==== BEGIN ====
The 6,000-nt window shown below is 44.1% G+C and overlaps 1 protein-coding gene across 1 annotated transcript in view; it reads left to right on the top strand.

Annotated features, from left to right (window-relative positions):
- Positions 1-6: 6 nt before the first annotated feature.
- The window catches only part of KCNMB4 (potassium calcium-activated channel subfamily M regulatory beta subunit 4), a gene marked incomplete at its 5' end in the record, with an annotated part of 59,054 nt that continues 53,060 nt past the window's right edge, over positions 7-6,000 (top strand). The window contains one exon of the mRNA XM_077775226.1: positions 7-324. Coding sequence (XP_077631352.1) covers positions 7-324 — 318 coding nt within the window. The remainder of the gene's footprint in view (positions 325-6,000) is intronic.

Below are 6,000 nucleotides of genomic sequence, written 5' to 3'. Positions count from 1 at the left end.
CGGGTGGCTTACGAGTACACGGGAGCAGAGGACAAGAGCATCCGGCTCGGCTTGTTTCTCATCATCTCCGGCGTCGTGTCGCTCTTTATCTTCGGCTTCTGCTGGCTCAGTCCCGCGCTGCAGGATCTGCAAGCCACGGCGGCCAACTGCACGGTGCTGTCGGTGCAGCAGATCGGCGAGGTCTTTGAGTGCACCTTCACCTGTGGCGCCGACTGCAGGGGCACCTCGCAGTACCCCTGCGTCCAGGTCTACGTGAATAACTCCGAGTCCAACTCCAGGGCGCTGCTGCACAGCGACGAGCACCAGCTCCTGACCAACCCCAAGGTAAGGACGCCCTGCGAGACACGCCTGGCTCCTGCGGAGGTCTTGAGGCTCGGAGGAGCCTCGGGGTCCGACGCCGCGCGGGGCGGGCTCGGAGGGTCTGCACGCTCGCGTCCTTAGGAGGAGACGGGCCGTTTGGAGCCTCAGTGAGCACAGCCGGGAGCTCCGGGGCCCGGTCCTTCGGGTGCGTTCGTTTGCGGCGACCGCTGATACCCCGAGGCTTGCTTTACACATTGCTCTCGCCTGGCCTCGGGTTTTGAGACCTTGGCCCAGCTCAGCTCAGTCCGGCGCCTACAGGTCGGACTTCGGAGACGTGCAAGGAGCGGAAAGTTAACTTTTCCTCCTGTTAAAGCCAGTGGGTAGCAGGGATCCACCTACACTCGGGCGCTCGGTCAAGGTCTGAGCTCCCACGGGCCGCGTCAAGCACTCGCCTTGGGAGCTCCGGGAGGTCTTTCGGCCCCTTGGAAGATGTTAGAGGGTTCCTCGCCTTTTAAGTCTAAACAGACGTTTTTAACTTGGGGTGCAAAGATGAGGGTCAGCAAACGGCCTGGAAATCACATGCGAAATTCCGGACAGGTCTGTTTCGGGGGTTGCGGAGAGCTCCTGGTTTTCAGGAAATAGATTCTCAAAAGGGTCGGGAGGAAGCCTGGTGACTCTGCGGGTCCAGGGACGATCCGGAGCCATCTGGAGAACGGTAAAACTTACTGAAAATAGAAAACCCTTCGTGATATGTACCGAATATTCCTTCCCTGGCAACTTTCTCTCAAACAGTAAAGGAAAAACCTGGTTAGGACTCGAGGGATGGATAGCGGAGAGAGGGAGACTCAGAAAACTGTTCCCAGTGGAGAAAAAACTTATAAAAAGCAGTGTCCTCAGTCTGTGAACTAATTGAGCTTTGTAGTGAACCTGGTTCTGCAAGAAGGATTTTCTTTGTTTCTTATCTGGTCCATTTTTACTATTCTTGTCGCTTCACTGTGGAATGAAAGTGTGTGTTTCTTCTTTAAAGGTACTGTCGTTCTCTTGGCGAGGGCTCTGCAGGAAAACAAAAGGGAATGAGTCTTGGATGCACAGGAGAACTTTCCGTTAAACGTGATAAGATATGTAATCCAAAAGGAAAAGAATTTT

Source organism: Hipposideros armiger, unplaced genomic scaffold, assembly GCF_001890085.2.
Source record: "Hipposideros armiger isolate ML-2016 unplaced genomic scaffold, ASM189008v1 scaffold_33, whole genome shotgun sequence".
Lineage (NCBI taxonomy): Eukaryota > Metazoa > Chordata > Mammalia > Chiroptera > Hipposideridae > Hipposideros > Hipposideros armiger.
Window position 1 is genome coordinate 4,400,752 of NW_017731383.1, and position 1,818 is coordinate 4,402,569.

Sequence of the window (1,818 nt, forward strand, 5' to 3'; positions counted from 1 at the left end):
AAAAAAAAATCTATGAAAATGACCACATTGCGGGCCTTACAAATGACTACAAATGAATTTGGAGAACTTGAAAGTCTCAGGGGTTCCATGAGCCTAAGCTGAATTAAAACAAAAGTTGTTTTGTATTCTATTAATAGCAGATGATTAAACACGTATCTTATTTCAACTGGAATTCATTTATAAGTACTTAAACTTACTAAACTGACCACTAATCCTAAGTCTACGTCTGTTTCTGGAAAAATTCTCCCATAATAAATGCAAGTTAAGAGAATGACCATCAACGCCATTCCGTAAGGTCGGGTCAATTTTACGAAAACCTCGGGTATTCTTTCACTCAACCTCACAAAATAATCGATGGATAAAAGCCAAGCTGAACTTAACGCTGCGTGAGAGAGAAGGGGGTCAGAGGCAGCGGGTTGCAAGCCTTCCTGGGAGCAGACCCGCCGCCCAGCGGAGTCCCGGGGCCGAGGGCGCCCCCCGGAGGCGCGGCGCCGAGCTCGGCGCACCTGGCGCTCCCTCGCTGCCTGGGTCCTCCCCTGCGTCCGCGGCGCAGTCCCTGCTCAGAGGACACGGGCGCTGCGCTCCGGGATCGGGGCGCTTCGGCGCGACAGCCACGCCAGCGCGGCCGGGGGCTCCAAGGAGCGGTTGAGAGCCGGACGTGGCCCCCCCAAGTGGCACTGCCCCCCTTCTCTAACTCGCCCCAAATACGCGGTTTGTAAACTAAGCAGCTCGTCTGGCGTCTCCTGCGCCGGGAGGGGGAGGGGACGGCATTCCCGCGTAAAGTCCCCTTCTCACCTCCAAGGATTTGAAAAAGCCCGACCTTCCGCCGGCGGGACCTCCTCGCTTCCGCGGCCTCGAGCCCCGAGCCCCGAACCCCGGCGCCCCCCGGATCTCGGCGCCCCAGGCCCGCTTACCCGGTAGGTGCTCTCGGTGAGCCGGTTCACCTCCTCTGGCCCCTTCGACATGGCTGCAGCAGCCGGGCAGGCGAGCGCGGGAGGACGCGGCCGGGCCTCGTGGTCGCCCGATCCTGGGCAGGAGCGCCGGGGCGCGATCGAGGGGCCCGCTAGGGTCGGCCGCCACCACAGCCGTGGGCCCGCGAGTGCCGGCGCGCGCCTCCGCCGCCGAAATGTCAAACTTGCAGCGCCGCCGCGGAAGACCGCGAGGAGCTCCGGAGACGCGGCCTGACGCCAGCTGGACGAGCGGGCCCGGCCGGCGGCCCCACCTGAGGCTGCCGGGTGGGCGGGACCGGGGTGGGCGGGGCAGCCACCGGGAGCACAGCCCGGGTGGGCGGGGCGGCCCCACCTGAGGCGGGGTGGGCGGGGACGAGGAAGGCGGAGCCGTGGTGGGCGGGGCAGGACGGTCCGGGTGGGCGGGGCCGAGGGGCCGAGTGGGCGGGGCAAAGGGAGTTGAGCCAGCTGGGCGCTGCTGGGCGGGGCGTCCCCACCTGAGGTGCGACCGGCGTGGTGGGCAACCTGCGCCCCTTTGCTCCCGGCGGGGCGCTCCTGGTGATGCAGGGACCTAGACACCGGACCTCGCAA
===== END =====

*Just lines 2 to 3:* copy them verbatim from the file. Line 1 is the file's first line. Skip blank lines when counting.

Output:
Annotated features, from left to right (window-relative positions):
- Positions 1-6: 6 nt before the first annotated feature.